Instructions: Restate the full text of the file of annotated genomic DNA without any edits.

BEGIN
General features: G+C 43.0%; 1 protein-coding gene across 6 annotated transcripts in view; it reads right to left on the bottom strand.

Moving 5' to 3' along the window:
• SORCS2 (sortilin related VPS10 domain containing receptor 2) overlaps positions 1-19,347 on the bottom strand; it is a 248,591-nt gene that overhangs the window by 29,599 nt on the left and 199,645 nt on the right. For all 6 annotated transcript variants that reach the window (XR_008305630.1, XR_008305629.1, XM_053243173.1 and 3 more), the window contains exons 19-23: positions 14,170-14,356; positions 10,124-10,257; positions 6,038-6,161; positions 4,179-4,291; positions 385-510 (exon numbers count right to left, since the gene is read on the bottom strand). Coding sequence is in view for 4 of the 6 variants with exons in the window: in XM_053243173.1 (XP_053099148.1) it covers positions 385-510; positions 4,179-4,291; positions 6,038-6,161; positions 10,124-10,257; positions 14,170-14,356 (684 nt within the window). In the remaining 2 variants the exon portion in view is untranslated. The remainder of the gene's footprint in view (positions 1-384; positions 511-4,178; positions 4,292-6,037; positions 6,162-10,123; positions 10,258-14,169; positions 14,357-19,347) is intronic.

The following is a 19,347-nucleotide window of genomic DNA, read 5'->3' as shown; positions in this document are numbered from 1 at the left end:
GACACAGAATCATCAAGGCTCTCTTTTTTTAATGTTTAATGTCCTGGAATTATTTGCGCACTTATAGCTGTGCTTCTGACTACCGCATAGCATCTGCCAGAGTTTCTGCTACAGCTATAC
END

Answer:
General features: G+C 43.0%; 1 protein-coding gene across 6 annotated transcripts in view; it reads right to left on the bottom strand.

Moving 5' to 3' along the window:
• SORCS2 (sortilin related VPS10 domain containing receptor 2) overlaps positions 1-19,347 on the bottom strand; it is a 248,591-nt gene that overhangs the window by 29,599 nt on the left and 199,645 nt on the right. For all 6 annotated transcript variants that reach the window (XR_008305630.1, XR_008305629.1, XM_053243173.1 and 3 more), the window contains exons 19-23: positions 14,170-14,356; positions 10,124-10,257; positions 6,038-6,161; positions 4,179-4,291; positions 385-510 (exon numbers count right to left, since the gene is read on the bottom strand). Coding sequence is in view for 4 of the 6 variants with exons in the window: in XM_053243173.1 (XP_053099148.1) it covers positions 385-510; positions 4,179-4,291; positions 6,038-6,161; positions 10,124-10,257; positions 14,170-14,356 (684 nt within the window). In the remaining 2 variants the exon portion in view is untranslated. The remainder of the gene's footprint in view (positions 1-384; positions 511-4,178; positions 4,292-6,037; positions 6,162-10,123; positions 10,258-14,169; positions 14,357-19,347) is intronic.

The following is a 19,347-nucleotide window of genomic DNA, read 5'->3' as shown; positions in this document are numbered from 1 at the left end:
GACACAGAATCATCAAGGCTCTCTTTTTTTAATGTTTAATGTCCTGGAATTATTTGCGCACTTATAGCTGTGCTTCTGACTACCGCATAGCATCTGCCAGAGTTTCTGCTACAGCTATAC